With 2015 upon us, we figured it was a good time to look back on the movies the millennium has brought us. And so we’ve dug into the archives and are re-running our Best of the 2000s pieces, from way back in 2009 when the Playlist was a little Blogspot site held together with tape and string. Each list runs down the top 10 films of each year (it’s possible that, half-a-decade on, we’d put them in a different order and even change some of the movies, but we wanted to preserve the original pieces untouched as far as possible). Check out 2000 and 2001 if you missed them, and today we continue with 2002. The original piece follows below, and thanks to staffers past and present who contributed.
In 2002, the name of the game was bigger is better. Cinemagoers got a year full of sequels including “Lord of the Rings: The Two Towers,” “Harry Potter and the Chamber of Secrets,” “Star Wars Episode II: Attack Of The Clones,” “Men In Black II,” “Blade II,” and “Austin Powers in Goldmember.” But it wasn’t just franchise films audiences flocked to. A little film called “My Big Fat Greek Wedding” was the sleeper indie that turned into a blockbuster smash. At the Oscars, it was an uncommon year with auteurs taking control of the show over populist crowd-pleasers. Roman Polanski‘s “The Pianist,” Stephen Daldry‘s “The Hours,” Spike Jonze‘s “Adaptation” and Hayao Miyazaki‘s “Spirited Away” took home the major statues, although “Chicago” danced away with Best Picture. But, if Hollywood was having a rare year featuring a burst of creativity, our top ten of 2002 shows they paled in comparison to their competition from overseas, as our list for this year is appropriately foreign-film-heavy.
10. “24 Hour Party People”
Michael Winterbottom‘s brilliant meta-textual look at the phoenix-like trajectory of Factory Records and the surrounding ’70s post-punk music scene in Manchester, England is deliciously mischievous. A clever re-contextualization of history via its 4th-wall-breaking tour guide, the picture is piloted by the wonderfully pretentious wanker Tony Wilson (magnificently played by Steve Coogan in a role he’s never topped). For music heads, it’s an amazing frolic through the history of British post-punk (cheeky depictions of Joy Division, New Order, The Happy Mondays, and The Durutti Column are realized by some great unknown actors) but it also marvelously stands on its own. There are staggeringly good (and wickedly humorous) performances here: Paddy Considine is fabulous as Joy Division’s perennially irate manager Rob Gretton and Andy Serkis as the bloated madman record producer Martin Hannett – a sort of futuristic version of Phil Spector – is utter hysterical genius). Not only is this spry film loose and witty to the bone, it’s a transformative po-mo work that takes a deliriously fun and gonzo approach to narrative.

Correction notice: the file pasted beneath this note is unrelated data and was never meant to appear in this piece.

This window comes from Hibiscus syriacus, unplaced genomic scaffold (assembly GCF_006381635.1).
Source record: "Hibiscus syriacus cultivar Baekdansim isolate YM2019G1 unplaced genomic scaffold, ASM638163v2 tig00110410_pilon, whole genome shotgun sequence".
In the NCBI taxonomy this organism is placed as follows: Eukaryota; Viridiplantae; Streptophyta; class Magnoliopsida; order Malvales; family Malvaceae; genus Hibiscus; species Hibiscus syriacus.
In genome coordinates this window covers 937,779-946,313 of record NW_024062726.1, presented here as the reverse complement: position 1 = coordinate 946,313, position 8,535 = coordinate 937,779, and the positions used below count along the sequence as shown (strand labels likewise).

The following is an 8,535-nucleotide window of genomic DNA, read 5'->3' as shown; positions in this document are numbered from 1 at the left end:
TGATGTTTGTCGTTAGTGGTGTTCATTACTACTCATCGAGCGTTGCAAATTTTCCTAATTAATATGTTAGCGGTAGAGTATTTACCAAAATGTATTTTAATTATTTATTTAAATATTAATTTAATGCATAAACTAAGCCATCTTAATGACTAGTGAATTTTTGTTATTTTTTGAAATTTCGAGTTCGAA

9. “Time Out”
The natural corrective to comedic fantasies like “Office Space,” Laurent Cantet’s corporate nightmare, based on true events but somehow less sensationalized, tells the story of Vincent, an office drone with a listless demeanor and no ambition, who also hides a secret — he’s unemployed. Instead of telling his family the funds are dried up, Vincent ambles about in suit and tie from empty office to empty office, consistently mistaken for someone with a job. When he starts to become concerned with his family’s well-being, Vincent begins working random odd-jobs between spells of inactivity and weary daydreams. Pitched at a low heat, Cantet’s drama shows us exactly how easy it is to divorce ourselves from everyday life. The man, sans cubicle, becomes an island, and in doing so presents us with a ghost story of sorts, set between transparent revolving doors, empty desks and blank calendars.
8. “What Time Is It There?”
In what is probably Tsai Ming-Liang‘s best evocation of loneliness and longing, the Taiwanese master finds romanticism in the quirky compulsion of a young watch salesman enamored with a random shopper. The vendor, Hsiao-kang (consummate Tsai leading man Lee Kang-sheng), meets a woman at his kiosk, speaks with her briefly, and soon after learns of her departure to Paris. Dismayed by his missed opportunity, Hsiao-kang commences the odd behavior of setting each clock he sees to French time, immersing himself in French culture and repeatedly watching Francois Truffaut‘s “The 400 Blows.” Meanwhile, in France, Hsiao-kang’s paramour encounters Truffaut’s chief muse Jean-Pierre Leaud in an strange and unexplained moment of universal connectivity. Later in his career, Tsai would revisit and celebrate these abstract themes in twin musicals “The Wayward Cloud” and “Face,” but the sparse, haunting ‘What Time’ remains one of his most engaging and accessible films to date.